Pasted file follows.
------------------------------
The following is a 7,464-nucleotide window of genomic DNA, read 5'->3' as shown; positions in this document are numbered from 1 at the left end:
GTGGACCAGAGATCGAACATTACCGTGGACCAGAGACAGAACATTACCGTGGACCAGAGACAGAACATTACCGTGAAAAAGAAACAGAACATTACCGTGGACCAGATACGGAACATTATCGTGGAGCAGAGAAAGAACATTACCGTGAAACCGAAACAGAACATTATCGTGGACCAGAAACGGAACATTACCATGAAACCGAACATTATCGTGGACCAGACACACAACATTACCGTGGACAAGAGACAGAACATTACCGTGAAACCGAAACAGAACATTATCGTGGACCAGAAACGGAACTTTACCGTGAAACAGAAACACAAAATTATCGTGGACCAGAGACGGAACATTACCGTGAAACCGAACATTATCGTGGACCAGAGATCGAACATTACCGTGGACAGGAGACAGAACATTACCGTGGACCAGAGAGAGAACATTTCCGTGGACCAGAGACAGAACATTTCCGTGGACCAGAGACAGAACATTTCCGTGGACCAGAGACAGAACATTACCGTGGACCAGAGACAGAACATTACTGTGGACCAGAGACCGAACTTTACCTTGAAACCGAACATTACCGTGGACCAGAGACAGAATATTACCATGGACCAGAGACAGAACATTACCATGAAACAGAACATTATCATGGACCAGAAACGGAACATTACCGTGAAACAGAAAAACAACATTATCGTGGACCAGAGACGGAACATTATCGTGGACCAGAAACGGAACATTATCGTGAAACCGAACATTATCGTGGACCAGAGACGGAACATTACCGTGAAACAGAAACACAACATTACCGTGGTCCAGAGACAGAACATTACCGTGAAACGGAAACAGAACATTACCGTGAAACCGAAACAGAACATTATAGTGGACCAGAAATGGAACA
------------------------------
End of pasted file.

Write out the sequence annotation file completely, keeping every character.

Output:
The following is a 7,464-nucleotide window of genomic DNA, read 5'->3' as shown; positions in this document are numbered from 1 at the left end:
GTGGACCAGAGATCGAACATTACCGTGGACCAGAGACAGAACATTACCGTGGACCAGAGACAGAACATTACCGTGAAAAAGAAACAGAACATTACCGTGGACCAGATACGGAACATTATCGTGGAGCAGAGAAAGAACATTACCGTGAAACCGAAACAGAACATTATCGTGGACCAGAAACGGAACATTACCATGAAACCGAACATTATCGTGGACCAGACACACAACATTACCGTGGACAAGAGACAGAACATTACCGTGAAACCGAAACAGAACATTATCGTGGACCAGAAACGGAACTTTACCGTGAAACAGAAACACAAAATTATCGTGGACCAGAGACGGAACATTACCGTGAAACCGAACATTATCGTGGACCAGAGATCGAACATTACCGTGGACAGGAGACAGAACATTACCGTGGACCAGAGAGAGAACATTTCCGTGGACCAGAGACAGAACATTTCCGTGGACCAGAGACAGAACATTTCCGTGGACCAGAGACAGAACATTACCGTGGACCAGAGACAGAACATTACTGTGGACCAGAGACCGAACTTTACCTTGAAACCGAACATTACCGTGGACCAGAGACAGAATATTACCATGGACCAGAGACAGAACATTACCATGAAACAGAACATTATCATGGACCAGAAACGGAACATTACCGTGAAACAGAAAAACAACATTATCGTGGACCAGAGACGGAACATTATCGTGGACCAGAAACGGAACATTATCGTGAAACCGAACATTATCGTGGACCAGAGACGGAACATTACCGTGAAACAGAAACACAACATTACCGTGGTCCAGAGACAGAACATTACCGTGAAACGGAAACAGAACATTACCGTGAAACCGAAACAGAACATTATAGTGGACCAGAAATGGAACA